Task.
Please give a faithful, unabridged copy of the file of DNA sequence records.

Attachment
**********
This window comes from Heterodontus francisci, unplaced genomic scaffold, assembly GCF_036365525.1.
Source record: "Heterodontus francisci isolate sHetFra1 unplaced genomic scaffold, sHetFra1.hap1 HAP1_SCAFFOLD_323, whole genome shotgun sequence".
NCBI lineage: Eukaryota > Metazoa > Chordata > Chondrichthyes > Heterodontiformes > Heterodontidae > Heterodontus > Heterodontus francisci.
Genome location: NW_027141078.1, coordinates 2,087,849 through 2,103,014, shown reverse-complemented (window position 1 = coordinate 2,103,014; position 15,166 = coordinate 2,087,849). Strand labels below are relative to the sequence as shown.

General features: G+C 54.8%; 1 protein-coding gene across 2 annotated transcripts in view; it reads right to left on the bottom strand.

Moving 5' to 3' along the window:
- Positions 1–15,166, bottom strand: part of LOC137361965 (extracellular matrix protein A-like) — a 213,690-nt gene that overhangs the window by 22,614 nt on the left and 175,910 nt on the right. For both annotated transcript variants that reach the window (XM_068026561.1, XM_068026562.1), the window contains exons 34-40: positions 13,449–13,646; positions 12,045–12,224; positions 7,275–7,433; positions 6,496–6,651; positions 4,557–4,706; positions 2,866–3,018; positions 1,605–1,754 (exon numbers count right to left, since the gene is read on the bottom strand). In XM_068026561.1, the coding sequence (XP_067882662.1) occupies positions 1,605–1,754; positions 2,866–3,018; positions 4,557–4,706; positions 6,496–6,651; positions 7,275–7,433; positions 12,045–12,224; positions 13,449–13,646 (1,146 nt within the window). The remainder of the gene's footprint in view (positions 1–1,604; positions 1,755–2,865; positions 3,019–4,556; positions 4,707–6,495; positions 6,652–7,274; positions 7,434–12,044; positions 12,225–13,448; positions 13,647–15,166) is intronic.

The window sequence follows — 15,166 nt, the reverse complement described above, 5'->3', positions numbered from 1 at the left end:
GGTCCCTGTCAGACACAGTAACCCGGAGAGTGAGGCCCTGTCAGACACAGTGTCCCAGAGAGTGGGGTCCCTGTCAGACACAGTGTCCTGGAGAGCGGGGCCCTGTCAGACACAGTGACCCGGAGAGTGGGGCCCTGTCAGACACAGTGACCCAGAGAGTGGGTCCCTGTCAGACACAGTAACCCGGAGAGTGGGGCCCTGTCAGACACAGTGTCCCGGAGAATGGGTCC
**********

This window comes from Heterodontus francisci, unplaced genomic scaffold, assembly GCF_036365525.1.
Source record: "Heterodontus francisci isolate sHetFra1 unplaced genomic scaffold, sHetFra1.hap1 HAP1_SCAFFOLD_323, whole genome shotgun sequence".
NCBI lineage: Eukaryota > Metazoa > Chordata > Chondrichthyes > Heterodontiformes > Heterodontidae > Heterodontus > Heterodontus francisci.
Genome location: NW_027141078.1, coordinates 2,087,849 through 2,103,014, shown reverse-complemented (window position 1 = coordinate 2,103,014; position 15,166 = coordinate 2,087,849). Strand labels below are relative to the sequence as shown.

General features: G+C 54.8%; 1 protein-coding gene across 2 annotated transcripts in view; it reads right to left on the bottom strand.

Moving 5' to 3' along the window:
- Positions 1–15,166, bottom strand: part of LOC137361965 (extracellular matrix protein A-like) — a 213,690-nt gene that overhangs the window by 22,614 nt on the left and 175,910 nt on the right. For both annotated transcript variants that reach the window (XM_068026561.1, XM_068026562.1), the window contains exons 34-40: positions 13,449–13,646; positions 12,045–12,224; positions 7,275–7,433; positions 6,496–6,651; positions 4,557–4,706; positions 2,866–3,018; positions 1,605–1,754 (exon numbers count right to left, since the gene is read on the bottom strand). In XM_068026561.1, the coding sequence (XP_067882662.1) occupies positions 1,605–1,754; positions 2,866–3,018; positions 4,557–4,706; positions 6,496–6,651; positions 7,275–7,433; positions 12,045–12,224; positions 13,449–13,646 (1,146 nt within the window). The remainder of the gene's footprint in view (positions 1–1,604; positions 1,755–2,865; positions 3,019–4,556; positions 4,707–6,495; positions 6,652–7,274; positions 7,434–12,044; positions 12,225–13,448; positions 13,647–15,166) is intronic.

The window sequence follows — 15,166 nt, the reverse complement described above, 5'->3', positions numbered from 1 at the left end:
GGTCCCTGTCAGACACAGTAACCCGGAGAGTGAGGCCCTGTCAGACACAGTGTCCCAGAGAGTGGGGTCCCTGTCAGACACAGTGTCCTGGAGAGCGGGGCCCTGTCAGACACAGTGACCCGGAGAGTGGGGCCCTGTCAGACACAGTGACCCAGAGAGTGGGTCCCTGTCAGACACAGTAACCCGGAGAGTGGGGCCCTGTCAGACACAGTGTCCCGGAGAATGGGTCC